The material composition and properties on both the ASME and ASTM codes will be the same other than the designation. The tensile strength of ASTM A 106 Gr A is 330 Mpa, ASTM A 106 Gr B is 415 Mpa and ASTM A 106 Gr C is 485 Mpa. The most commonly used carbon steel pipe is the ASTM A 106 Gr B. There is an alternative to the ASTM A 106 Gr A 330 Mpa, which is ASTM A 53 (hot dipped galvanized or line pipe), which is also a widely used pipe grade among carbon steel pipes. There are two types of grades in ASTM A 53 pipe:
- ASTM A 53 Gr A
- ASTM A 53 Gr B
There are three types of ASTM A 53 pipes – Type E (ERW – Electric Resistance Welded Type), Type F (Furnace and Butt Weld), Type S (Seamless). In the Type E, both ASTM A 53 Gr A and ASTM A 53 Gr B are available. In the Type F, only ASTM A 53 Gr A is available, and in the Type S again ASTM A 53 Gr A and ASTM A 53 Gr B are available. The tensile strength of ASTM A 53 Gr A pipe is similar to the ASTM A 106 Gr A, which is 330 Mpa. The tensile strength of ASTM A 53 Gr B pipe is similar to the ASTM A 106 Gr B, which is 415 Mpa. This covers the widely used carbon steel grade pipes in the process industry.
Stainless Steel Pipes
The stainless steel pipes that are mostly used in the process industry are known as austenitic stainless steel. The essential characteristic of austenitic stainless steel is that it is non-magnetic or paramagnetic. The three important specifications of austenitic stainless steel are:
- ASTM A 312 (ASME SA 312)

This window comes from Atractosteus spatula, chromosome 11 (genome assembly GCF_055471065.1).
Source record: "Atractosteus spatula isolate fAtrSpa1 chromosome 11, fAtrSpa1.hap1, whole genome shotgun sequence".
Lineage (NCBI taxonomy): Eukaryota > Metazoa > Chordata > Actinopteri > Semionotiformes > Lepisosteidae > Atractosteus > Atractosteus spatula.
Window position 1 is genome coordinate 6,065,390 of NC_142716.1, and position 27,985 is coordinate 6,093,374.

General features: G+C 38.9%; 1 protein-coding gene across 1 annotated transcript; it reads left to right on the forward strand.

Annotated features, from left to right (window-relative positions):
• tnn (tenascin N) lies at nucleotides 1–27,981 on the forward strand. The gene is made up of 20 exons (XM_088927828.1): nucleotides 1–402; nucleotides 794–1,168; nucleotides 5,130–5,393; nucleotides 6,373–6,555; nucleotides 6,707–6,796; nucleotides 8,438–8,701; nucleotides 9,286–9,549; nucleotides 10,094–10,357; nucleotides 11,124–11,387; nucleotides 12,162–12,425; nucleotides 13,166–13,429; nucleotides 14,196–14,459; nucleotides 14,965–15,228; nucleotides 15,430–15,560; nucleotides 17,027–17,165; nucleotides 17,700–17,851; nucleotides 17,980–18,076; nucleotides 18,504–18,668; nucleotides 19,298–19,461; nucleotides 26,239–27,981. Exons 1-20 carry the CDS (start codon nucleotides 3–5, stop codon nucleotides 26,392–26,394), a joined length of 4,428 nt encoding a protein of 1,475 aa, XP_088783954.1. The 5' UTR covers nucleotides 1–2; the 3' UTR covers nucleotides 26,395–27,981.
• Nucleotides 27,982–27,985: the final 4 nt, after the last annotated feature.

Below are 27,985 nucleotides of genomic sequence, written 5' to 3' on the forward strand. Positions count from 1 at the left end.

- ASTM A 358 (ASME SA 358)
- ASTM A 409 (ASME SA 409)
ASTM A 312 (ASME SA 312)
There are 18 grades in this specification of which the most commonly used is the 304 L. The popular category is 316 L because of its high resistance towards corrosion. The ASTM A 312 (ASME SA 312) is used for piping 8” or below in diameter. The “L” along with the grade indicates that it is low in carbon content and this enhances the weldability of the pipe grade.
ASTM A 358 (ASME SA 358)
This specification is used for pipe sizes 8” and above.
ASTM A 409 (ASME SA 409)
This specification is used for large diameter welded pipes. The pipe schedules covered in this specification are Schedule 5S and Schedule 10.
Weldability of Austenitic Stainless Steel – Austenitic stainless steel possesses higher thermal expansion than the ferritic or martensitic stainless steel. Distortion or warping occurs during the welding of austenitic stainless steel due to its high coefficient of thermal expansion and low thermal conductivity. Austenitic stainless steel is susceptible to solidification and liquation cracking. Hence, proper care to be given while selecting filler material and welding process. Submerged arc welding (SAW) is not preferred when fully austenitic stainless steel or low ferrite content weld deposit is required. Table (Appendix – 1) is a guide for the selection of proper filler wire or welding rods, as per the base material (for austenitic stainless steel).